Thursday, March 26, 2015

Inside the Coker Tire/Honest Charley Museum

We recently went on a little Spring Break trip to Chattanooga, Tenn. There are lots of fun things to check out there, including restaurants, caves, trains, and scenic mountain views. But for me, one of the highlights was the Coker Tire Museum, which houses the private car collection of vintage tire mogul Corky Coker. This is a pretty serious collection of mostly rare and unusual vehicles on display in an old factory. Oh, and no off-ball tires purchased at the local farm implements store here—everything sits on the perfect-style tire. Former Hot Rod Magazine writer Steve Anderson gave us the grand tour.

This first car is pretty amazing, actually. It’s an exact reproduction of the 1911 Marmon Wasp that Ray Harroun used to win the inaugural Indianapolis 500 in 1911. They know it’s an exact reproduction, because the actual car still exists in the Indy 500 Hall of Fame Museum. They built this thing from scratch right here in the Coker/Honest Charley shop. Naturally, Coker even reproduced the Firestone tires. The only thing that isn’t completely authentic is the engine, which was out of a fire truck and not an original Marmon. This thing looks like a handful to drive to me. I can’t imagine winning a 500-mile race in it.

This is the “Double Exposure” 1932 Ford hot rod. This car is pretty well-known at this point, as you see it in a lot of magazines and car shows around the country. It was also featured at the SEMA show, and Coker has been known to drive it on long road adventures. The bare metal, flathead-powered roadster gets its name from the numbers on the doors. On the right side, it has a “58,” signifying the year 1958 when Coker Tires was founded. The left side features a “48,” which was the year Honest Charley’s Speed Shop originally opened. Honest Charley was originally in business until 1990, when founder Honest Charley Card called it quits. Coker bought all the rights to the company, and started selling hot rod parts again in 1998.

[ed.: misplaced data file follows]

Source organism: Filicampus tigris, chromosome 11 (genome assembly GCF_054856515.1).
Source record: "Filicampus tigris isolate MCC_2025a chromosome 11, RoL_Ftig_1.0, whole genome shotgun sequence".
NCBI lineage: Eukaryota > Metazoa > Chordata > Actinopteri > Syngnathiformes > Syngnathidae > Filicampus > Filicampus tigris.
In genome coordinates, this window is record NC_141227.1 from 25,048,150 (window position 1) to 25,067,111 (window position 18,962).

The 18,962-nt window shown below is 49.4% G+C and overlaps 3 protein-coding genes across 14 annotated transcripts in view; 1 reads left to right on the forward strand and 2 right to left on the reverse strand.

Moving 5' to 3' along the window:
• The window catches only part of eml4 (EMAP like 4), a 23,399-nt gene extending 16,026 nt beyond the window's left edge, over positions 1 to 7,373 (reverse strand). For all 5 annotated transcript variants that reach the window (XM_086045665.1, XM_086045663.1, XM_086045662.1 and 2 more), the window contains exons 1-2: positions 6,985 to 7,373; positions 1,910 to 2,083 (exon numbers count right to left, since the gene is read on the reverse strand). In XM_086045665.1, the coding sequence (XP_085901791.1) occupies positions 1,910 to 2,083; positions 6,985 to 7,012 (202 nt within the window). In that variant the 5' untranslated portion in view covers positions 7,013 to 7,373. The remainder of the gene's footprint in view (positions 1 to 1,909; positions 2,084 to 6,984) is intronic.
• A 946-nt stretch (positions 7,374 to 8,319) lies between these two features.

This ’54 Buick Century was built in the Coker/Honest Charley shops for Coker to use in the 2012 Hot Rod Power Tour. This one was built more for cruising than authenticity, as it rolls on Coker wide whitewall radials and has a touch screen CD player hidden behind the dashboard chrome. The wide steel wheels, bullet lugs and centers, and trim rings look pretty sharp on here. Curious that they chose a small-diameter ’57 Chevy steering wheel, but I’m sure this car is equipped with a sub-frame and power steering, and it does give you more room behind the wheel. Plaid seat inserts are more typical of a ‘40s Chrysler Highlander, but they’re interesting to look at in this Buick.

You might have seen this ’53 Ford F-100 on the Corky Coker-led television show Backroad Gold on the Travel Channel. I remember watching a couple episodes of the show and thinking it was pretty good, but it didn’t last long. Anyway, this is the shop truck look that many guys try and recreate, but most don’t nail as good as this. It’s powered by a hopped-up flathead Ford V8 with two Stromberg carburetors. Does it roll on a nice set of Coker Classic wide whitewalls? Uh, yeah. There’s not a lot of custom work here, but the weathered stock look really seems to suit this truck.

1908 marked the one-and-only running of the Great Race. A 1907 Thomas Flyer won the grueling 22,000 journey from Times Square in New York to Paris. When you consider the lack of passable roads, difficulties in sea travel, and limitations in automotive technology, this was an incredible feat. The actual car that ran the Great Race is on display at the Harrah’s Museum in Reno, Nev., but you get a pretty good idea what that car was like by looking at Coker’s 1910 Thomas Flyer finished in the same colors and style. Coker actually built this car for a planned re-running of the Great Race that never materialized. This car is big and lavish and cool, and it looks like it’s worth a lot of money. It does not, however, look like something I’d want to drive 22,000 miles.

This was a cool museum with lots of great cars to look at. Every car guy dreams of being able to accomplish what the Cokers have, and we all fanaticize about having a collection like this. But for most of us, the museum tour is as close as we’re gonna’ get. Check out the slideshow below, or click this link for a nicer version.


  1. Almost as nice as the Kelsey museum.

    1. I've been to the Kelsey museum! It has a lot of great cars too, but presented in a much different way. I love all these places.

    2. Hasn't the Kelsey Museum closed?

  2. Enjoyed the pics!

  3. Thanks. What great timing-I had just searched on the Web, a few days ago, for photos of the collection, but couldn't really find any!